• ALJ Rogers Grants Motion To Compel In Certain Video Game Systems And Controllers (337-TA-743)
  • March 30, 2012 | Author: Alexander E. Gasser
  • Law Firm: Oblon, Spivak, McClelland, Maier & Neustadt, L.L.P. - Alexandria Office
  • On March 21, 2012, ALJ Robert K. Rogers, Jr. issued the public version of Order No. 16 (dated May 26, 2011) in Certain Video Game Systems and Controllers (Inv. No. 337-TA-743) granting-in-part Respondents Nintendo Co., Ltd. and Nintendo of America Inc.’s (collectively “Nintendo”) motion to compel the production of documents that Complainant Motiva, LLC (“Motiva”) was allegedly improperly withholding as privileged.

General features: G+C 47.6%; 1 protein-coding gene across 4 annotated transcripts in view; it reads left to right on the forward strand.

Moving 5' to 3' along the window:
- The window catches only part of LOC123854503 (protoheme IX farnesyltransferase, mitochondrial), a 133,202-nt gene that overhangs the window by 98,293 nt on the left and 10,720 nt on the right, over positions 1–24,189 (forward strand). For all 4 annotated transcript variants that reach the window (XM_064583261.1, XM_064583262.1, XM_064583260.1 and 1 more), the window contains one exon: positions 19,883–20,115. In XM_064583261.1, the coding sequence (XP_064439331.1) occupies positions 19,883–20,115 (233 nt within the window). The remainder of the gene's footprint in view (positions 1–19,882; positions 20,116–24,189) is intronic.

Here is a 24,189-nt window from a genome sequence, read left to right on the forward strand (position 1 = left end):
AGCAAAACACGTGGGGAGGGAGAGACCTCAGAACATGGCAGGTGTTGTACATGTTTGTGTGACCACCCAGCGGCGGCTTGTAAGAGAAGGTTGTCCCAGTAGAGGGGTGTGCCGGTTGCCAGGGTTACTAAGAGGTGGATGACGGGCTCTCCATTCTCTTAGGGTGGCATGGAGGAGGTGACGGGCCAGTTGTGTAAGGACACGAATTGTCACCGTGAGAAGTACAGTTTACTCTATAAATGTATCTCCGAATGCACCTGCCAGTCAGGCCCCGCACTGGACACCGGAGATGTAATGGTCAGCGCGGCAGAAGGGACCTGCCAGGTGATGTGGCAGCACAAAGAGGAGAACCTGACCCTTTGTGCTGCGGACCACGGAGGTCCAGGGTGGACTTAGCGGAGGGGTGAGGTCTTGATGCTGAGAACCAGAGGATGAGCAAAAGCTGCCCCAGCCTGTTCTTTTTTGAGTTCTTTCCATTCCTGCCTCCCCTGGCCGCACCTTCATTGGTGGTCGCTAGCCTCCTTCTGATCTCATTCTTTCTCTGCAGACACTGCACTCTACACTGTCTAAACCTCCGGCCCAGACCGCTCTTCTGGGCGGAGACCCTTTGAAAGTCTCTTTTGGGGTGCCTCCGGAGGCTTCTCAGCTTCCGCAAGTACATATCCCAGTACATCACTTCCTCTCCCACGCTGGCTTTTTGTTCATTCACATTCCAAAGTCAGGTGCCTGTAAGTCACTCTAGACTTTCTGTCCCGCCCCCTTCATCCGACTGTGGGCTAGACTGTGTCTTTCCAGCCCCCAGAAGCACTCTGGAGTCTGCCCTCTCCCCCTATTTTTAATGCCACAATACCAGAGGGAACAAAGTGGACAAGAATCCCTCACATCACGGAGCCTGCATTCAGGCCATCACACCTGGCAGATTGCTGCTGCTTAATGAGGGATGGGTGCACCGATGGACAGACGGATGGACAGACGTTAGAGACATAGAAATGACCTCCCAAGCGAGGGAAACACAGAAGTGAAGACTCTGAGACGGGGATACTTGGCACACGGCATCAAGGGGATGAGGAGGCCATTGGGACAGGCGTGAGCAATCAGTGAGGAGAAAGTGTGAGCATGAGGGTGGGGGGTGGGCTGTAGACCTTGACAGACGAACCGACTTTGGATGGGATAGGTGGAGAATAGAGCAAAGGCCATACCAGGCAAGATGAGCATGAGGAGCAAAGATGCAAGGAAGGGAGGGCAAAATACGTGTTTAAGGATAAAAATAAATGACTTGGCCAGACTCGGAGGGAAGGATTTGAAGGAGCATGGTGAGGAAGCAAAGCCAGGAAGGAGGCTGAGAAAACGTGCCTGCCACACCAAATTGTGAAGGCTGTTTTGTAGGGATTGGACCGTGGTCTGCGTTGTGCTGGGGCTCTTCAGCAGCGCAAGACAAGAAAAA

The Order addressed several sets of potentially privileged information.  According to the Order, the first was a freedom to operate opinion (“Standley Opinion”) prepared for the principals of Motiva - Kevin Ferguson and Donald Gronachan, by the Standley Law Group.  Motiva alleged that the Standley Opinion was privileged, even though the principals of Motiva shared the opinion with an alleged third party, Mr. Smith, who Motiva asserted was an early investor in Motiva.  Because Mr. Smith paid for the Standley Opinion, he and the other principals were “business partners,” he and the other principals agreed to keep the opinion confidential, and all three individuals had a common legal interest in Motiva.  Nintendo and the Commission Investigative Staff (“OUII”) argued that Motiva waived the privilege regarding the Standley Opinion by providing it to Mr. Smith.  They alleged that nothing indicated that Mr. Smith ever spoke with or sought legal advice from the Standley Law Group, and that he was only a prospective business partner who split the legal cost of the opinion with the two principals of Motiva.  OUII argued that the common interest privilege extended only to those who share common legal interests, rather than solely business or commercial interests, and that Mr. Smith’s sole role was “a provider of financial support,” which is not within the scope of the attorney-client privilege.  ALJ Rogers determined that even if Motiva could substantiate its assertions that Mr. Smith was a business partner and paid for the opinion, Motiva still failed to provide evidence to demonstrate that Mr. Smith had an identical legal, as opposed to business interest.  ALJ Rogers therefore determined that Motiva’s disclosure of the opinion to Mr. Smith waived attorney-client privilege, and Motiva should therefore produce the opinion and all other communications relating to the opinion.